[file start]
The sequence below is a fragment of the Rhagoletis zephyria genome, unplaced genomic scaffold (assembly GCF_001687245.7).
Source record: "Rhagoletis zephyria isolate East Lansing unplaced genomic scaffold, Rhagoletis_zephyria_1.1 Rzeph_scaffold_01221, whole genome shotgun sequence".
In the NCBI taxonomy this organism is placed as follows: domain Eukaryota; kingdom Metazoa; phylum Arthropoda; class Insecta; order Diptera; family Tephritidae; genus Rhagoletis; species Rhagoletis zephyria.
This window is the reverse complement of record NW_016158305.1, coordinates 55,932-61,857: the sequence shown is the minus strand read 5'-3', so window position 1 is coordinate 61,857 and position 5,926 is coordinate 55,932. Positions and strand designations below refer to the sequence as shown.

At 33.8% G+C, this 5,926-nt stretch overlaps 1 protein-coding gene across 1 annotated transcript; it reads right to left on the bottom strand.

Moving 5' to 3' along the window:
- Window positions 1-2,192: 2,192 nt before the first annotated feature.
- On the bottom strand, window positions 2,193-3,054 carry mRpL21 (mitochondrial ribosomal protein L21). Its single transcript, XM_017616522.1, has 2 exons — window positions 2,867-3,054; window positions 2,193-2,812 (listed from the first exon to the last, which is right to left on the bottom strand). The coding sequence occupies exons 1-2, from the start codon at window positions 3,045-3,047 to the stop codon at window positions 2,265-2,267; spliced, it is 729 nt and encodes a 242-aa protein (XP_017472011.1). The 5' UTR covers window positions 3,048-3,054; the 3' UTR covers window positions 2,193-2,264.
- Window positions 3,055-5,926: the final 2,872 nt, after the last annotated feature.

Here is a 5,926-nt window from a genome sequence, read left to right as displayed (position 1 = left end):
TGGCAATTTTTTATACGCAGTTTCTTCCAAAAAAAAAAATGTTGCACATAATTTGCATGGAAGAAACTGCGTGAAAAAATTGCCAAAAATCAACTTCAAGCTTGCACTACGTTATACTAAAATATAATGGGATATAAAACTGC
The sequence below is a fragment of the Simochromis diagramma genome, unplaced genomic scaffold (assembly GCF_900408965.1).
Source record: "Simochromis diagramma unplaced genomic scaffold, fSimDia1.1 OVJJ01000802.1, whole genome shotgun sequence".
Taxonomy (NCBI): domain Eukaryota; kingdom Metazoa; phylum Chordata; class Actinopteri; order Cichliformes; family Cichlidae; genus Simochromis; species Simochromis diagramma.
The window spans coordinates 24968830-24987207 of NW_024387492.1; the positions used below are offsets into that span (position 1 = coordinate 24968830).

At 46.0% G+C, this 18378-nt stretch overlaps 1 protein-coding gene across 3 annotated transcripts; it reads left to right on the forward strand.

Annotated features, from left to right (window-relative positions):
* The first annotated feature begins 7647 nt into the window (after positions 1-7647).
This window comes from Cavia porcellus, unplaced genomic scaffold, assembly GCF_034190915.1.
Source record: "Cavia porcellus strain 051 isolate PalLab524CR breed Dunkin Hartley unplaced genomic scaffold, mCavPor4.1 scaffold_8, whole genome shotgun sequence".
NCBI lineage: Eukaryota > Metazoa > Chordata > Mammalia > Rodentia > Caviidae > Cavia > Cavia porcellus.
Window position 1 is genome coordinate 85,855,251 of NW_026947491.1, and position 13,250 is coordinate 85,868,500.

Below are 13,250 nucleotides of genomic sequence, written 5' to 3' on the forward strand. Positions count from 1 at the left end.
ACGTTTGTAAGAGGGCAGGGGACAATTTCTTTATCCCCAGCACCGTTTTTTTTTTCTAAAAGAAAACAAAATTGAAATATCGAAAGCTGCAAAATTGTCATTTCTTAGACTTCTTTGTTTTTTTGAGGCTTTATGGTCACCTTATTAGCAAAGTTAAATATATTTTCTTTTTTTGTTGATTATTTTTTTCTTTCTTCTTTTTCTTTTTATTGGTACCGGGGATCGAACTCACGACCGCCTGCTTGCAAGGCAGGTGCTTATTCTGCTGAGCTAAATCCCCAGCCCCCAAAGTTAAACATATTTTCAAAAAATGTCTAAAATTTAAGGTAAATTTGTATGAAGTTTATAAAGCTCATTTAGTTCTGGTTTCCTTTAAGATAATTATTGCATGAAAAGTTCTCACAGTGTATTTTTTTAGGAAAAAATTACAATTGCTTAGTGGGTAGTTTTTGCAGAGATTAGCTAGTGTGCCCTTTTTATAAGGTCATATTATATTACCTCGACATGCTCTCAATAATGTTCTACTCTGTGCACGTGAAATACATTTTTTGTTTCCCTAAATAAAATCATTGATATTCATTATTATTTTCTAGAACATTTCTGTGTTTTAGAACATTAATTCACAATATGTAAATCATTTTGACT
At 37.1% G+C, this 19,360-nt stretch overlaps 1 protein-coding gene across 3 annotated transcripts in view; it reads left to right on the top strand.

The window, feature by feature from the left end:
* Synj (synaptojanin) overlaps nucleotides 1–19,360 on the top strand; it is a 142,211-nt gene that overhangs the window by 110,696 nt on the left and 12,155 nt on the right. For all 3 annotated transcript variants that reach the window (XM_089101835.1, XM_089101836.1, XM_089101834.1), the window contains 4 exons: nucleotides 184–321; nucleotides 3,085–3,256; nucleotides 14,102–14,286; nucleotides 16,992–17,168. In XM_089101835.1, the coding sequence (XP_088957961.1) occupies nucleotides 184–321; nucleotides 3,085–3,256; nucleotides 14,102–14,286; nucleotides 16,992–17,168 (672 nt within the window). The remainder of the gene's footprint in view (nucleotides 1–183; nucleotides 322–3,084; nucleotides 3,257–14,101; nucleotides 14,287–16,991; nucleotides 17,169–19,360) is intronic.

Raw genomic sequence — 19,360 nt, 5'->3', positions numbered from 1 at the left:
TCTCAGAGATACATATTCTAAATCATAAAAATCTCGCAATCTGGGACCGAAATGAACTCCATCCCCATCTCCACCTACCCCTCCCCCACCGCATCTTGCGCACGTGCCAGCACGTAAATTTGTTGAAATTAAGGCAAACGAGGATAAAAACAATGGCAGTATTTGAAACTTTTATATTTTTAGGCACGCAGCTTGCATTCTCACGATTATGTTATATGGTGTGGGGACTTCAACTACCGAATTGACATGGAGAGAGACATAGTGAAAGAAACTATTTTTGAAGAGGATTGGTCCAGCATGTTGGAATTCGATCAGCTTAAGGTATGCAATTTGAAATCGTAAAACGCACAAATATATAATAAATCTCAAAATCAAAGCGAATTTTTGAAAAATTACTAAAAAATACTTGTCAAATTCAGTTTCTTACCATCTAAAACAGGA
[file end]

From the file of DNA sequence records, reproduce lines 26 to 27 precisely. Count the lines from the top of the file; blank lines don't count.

The window, feature by feature from the left end:
* Synj (synaptojanin) overlaps nucleotides 1–19,360 on the top strand; it is a 142,211-nt gene that overhangs the window by 110,696 nt on the left and 12,155 nt on the right. For all 3 annotated transcript variants that reach the window (XM_089101835.1, XM_089101836.1, XM_089101834.1), the window contains 4 exons: nucleotides 184–321; nucleotides 3,085–3,256; nucleotides 14,102–14,286; nucleotides 16,992–17,168. In XM_089101835.1, the coding sequence (XP_088957961.1) occupies nucleotides 184–321; nucleotides 3,085–3,256; nucleotides 14,102–14,286; nucleotides 16,992–17,168 (672 nt within the window). The remainder of the gene's footprint in view (nucleotides 1–183; nucleotides 322–3,084; nucleotides 3,257–14,101; nucleotides 14,287–16,991; nucleotides 17,169–19,360) is intronic.